Airbus has reduced to about 135 the number of aircraft it has been unable to deliver as a result of the air transport crisis.
The airframer insists it has managed, over the third quarter, to achieve convergence between production and deliveries.
Airbus recorded €1.2 billion ($1.4 billion) in charges over the three-month period to 30 September for its broad company restructuring, including a €981 million impact on its commercial aircraft division.
Chief executive Guillaume Faury says this provision illustrates that the airframer’s discussions with social partners have “advanced well”.
The commercial division’s adjusted earnings for the quarter halved to €666 million, with revenues down by a third, under the pressure of fewer deliveries and lower cost efficiency.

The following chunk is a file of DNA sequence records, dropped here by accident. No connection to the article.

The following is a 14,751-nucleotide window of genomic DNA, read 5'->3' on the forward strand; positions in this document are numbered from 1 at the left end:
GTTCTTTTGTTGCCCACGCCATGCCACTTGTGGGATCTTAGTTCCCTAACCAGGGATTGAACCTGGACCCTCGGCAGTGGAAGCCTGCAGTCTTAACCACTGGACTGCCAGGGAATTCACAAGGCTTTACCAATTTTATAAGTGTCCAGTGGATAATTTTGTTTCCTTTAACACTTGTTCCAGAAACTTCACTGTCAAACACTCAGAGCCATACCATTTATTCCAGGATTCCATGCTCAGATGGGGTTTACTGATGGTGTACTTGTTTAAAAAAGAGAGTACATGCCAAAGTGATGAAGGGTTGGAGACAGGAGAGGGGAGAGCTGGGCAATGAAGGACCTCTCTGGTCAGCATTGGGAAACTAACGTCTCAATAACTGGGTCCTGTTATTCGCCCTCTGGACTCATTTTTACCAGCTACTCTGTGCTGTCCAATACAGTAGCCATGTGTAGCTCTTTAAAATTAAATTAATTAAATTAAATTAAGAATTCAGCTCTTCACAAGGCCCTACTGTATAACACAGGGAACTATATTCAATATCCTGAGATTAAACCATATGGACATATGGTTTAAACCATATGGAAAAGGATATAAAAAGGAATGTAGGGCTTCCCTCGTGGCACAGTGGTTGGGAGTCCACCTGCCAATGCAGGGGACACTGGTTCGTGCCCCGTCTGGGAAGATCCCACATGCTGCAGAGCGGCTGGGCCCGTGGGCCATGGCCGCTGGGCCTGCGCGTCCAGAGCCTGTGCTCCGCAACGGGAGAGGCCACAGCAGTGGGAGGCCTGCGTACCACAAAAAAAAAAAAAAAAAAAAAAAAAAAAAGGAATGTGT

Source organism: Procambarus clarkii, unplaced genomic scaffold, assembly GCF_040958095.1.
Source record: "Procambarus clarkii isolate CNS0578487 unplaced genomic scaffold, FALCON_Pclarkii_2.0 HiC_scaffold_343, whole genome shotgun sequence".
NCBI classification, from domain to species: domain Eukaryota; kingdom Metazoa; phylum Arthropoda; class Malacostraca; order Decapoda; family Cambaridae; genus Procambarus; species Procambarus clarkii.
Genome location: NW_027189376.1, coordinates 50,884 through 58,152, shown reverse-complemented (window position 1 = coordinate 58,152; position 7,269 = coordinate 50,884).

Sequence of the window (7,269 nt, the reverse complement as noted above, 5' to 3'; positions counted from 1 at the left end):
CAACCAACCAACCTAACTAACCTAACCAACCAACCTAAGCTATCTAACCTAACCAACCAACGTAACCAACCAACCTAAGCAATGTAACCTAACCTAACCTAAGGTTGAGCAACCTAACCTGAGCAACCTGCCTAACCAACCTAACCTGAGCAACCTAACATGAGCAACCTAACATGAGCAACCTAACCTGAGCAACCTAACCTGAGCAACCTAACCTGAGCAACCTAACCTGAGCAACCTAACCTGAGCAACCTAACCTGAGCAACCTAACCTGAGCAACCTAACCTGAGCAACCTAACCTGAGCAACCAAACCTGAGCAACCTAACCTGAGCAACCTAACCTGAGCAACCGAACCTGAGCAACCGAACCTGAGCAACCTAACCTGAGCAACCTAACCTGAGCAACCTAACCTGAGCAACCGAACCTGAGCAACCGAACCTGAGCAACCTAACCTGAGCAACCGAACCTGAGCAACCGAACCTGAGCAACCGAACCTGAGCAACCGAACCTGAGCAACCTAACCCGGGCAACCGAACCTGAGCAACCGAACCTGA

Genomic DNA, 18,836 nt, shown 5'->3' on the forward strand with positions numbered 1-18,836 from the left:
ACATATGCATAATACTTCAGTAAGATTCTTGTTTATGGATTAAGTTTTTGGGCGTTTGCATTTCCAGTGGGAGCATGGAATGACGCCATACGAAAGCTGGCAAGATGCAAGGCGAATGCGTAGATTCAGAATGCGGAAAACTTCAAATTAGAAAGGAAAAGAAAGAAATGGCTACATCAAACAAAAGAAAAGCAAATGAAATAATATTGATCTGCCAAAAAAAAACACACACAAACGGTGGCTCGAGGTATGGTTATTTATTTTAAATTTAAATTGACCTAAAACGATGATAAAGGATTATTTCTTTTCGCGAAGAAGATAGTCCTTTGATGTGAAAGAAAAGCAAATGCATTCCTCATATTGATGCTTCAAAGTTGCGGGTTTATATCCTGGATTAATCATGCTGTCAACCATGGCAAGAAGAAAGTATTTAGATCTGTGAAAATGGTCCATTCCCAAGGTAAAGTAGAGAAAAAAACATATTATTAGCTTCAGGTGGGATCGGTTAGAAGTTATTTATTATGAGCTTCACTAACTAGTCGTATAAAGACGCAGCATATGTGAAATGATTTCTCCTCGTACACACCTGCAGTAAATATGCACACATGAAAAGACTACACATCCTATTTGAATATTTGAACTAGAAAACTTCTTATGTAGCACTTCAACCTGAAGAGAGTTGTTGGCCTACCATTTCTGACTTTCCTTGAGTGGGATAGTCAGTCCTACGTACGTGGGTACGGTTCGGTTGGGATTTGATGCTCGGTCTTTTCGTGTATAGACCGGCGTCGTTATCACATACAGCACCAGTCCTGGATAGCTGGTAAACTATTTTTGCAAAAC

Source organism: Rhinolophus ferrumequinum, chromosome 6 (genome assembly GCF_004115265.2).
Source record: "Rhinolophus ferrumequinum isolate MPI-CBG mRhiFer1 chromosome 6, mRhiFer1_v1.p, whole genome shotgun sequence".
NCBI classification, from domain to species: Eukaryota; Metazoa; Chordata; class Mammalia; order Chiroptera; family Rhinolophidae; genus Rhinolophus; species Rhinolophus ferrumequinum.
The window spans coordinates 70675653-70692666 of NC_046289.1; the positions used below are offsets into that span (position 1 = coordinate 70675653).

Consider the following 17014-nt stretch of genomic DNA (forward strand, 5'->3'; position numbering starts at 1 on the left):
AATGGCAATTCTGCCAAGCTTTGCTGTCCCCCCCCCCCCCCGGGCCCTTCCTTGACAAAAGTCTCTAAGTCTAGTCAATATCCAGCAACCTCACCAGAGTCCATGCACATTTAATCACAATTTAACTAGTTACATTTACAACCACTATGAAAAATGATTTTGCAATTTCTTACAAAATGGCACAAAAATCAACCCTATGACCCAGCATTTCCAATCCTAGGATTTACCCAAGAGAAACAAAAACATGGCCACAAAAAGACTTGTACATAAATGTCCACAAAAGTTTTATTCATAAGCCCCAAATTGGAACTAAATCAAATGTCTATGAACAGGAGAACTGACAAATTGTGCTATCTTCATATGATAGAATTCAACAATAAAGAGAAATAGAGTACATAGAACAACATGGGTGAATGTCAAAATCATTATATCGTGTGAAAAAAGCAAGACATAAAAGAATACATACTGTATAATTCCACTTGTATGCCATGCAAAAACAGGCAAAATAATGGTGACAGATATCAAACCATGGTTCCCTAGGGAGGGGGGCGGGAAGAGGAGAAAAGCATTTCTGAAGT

Airbus delivered commercial 341 aircraft over the first nine months of 2020, about a 40% drop on last year’s levels, including 145 in the third quarter. It puts the number of undelivered aircraft at 135 as of 30 September.
“Necessary steps have been taken to adapt the cost structure to the new levels of production and the benefits are materialising as the plan is executed,” says the company.
Faury says the recovery in air transport is “slower” than had been forecast, but states that Airbus managed to achieve its aim of converging production and deliveries during the quarter.
“We stopped cash consumption in line with our ambition,” he adds.
Airbus has not given any new estimates on overall deliveries for the year.
Its financial results include a negative “re-measurement” of €236 million arising from amendments to French and Spanish contracts under the long-running World Trade Organization dispute with Boeing over civil aircraft subsidies.
Airbus also recorded a €26 million charge in the quarter relating to programme costs for its discontinued A380, taking the total this year to €358 million.